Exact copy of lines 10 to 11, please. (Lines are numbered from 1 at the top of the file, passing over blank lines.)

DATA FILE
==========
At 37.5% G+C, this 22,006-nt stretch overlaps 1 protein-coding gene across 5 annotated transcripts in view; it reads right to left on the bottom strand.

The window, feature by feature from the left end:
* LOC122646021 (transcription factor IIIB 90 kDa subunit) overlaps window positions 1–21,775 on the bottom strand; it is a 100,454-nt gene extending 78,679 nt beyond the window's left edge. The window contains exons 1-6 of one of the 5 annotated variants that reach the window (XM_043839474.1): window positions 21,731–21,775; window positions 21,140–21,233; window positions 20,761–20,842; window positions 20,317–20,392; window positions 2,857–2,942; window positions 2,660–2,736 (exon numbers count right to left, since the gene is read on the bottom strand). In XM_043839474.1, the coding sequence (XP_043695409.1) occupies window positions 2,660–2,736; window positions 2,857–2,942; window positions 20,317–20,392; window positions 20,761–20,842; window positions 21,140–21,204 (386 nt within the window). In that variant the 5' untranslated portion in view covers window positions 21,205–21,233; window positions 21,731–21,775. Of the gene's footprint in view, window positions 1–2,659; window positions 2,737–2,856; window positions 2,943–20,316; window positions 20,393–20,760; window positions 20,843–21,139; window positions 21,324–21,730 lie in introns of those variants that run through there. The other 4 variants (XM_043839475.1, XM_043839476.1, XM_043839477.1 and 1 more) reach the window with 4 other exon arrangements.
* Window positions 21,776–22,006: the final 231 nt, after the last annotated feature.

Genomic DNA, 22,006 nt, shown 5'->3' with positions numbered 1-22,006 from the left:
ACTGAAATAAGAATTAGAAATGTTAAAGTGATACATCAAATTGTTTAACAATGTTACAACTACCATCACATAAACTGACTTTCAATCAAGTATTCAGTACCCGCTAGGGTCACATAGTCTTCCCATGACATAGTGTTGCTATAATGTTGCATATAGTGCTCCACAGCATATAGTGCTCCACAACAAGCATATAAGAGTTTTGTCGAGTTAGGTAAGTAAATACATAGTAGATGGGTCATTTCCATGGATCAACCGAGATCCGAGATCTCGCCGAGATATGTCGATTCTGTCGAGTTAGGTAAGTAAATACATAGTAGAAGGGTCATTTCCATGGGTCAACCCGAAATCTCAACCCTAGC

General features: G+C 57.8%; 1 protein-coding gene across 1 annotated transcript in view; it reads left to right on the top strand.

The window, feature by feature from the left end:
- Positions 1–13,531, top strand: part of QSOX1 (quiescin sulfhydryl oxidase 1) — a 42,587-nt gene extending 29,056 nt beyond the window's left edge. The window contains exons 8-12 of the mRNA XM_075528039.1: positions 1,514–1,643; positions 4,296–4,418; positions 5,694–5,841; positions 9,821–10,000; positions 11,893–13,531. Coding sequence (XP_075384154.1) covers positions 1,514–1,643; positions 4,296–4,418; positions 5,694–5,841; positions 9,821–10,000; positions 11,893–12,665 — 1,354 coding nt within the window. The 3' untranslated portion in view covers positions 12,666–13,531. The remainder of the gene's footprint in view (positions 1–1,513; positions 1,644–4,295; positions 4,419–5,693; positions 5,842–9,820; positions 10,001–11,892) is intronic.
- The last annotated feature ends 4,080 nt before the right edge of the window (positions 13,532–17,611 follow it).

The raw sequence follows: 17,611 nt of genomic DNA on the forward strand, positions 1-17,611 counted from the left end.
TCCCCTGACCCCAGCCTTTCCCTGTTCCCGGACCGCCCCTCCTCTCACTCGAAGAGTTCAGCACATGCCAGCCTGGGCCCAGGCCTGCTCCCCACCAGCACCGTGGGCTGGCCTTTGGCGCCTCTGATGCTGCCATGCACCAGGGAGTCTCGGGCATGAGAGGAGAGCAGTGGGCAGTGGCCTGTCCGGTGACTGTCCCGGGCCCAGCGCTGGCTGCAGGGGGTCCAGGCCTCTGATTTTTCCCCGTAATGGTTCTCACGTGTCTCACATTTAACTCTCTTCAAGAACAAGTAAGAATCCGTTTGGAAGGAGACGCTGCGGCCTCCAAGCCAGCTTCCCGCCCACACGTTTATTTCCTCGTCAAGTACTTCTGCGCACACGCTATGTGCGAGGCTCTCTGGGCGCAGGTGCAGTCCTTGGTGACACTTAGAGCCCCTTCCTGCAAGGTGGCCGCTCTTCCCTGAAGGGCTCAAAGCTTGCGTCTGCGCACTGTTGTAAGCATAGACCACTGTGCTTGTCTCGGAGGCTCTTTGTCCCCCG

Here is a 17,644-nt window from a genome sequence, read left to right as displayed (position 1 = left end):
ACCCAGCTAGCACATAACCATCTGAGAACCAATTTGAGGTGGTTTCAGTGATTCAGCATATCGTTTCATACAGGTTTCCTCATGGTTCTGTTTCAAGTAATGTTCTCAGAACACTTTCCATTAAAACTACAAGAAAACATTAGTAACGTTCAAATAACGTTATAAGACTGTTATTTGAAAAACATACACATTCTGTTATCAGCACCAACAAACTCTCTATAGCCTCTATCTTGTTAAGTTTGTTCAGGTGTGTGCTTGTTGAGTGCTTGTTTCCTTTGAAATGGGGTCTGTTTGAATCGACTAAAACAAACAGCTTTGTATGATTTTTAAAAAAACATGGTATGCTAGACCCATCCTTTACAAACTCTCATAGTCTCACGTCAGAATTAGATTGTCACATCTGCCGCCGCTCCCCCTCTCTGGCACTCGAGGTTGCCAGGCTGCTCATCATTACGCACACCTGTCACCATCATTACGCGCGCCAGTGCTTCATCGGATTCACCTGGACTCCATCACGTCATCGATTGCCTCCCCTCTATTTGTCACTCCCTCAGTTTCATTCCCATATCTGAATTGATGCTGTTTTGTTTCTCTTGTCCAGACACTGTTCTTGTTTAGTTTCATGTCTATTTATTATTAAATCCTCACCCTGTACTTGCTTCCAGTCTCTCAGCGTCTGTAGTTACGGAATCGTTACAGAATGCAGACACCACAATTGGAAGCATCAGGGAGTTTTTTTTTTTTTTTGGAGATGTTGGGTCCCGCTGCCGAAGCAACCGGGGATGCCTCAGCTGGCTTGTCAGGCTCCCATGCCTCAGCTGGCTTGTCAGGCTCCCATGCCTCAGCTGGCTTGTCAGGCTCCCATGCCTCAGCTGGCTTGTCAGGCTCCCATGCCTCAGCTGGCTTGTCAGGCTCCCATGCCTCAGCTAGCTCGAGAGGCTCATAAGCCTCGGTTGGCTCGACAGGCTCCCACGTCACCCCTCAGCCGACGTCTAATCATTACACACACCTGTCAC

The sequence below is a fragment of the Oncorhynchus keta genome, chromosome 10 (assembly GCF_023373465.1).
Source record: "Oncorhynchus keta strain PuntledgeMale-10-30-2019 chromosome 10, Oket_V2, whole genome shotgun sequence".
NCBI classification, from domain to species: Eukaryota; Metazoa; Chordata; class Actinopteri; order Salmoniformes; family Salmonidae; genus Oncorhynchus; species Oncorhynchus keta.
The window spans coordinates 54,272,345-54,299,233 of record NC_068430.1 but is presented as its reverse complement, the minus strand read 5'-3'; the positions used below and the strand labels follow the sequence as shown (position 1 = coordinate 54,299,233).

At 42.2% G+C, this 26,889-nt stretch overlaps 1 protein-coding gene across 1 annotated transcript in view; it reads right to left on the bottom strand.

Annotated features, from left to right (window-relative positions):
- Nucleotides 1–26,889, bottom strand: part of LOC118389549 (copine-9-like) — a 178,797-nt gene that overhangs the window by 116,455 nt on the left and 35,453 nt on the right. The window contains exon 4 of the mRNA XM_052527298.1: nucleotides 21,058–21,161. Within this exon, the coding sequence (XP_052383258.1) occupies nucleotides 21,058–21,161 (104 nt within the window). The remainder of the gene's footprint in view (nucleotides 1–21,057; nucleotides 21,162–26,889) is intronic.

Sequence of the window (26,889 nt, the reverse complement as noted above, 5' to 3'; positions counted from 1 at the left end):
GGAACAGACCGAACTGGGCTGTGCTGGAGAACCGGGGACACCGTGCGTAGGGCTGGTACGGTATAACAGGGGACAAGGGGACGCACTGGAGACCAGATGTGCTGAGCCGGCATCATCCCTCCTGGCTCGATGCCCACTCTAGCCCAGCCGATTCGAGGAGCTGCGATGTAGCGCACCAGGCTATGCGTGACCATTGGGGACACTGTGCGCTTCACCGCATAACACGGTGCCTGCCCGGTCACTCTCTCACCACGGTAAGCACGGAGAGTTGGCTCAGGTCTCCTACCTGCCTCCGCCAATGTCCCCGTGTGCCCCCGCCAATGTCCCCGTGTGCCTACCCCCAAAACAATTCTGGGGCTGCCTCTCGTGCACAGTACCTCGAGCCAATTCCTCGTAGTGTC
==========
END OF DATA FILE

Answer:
- The last annotated feature ends 4,080 nt before the right edge of the window (positions 13,532–17,611 follow it).

The raw sequence follows: 17,611 nt of genomic DNA on the forward strand, positions 1-17,611 counted from the left end.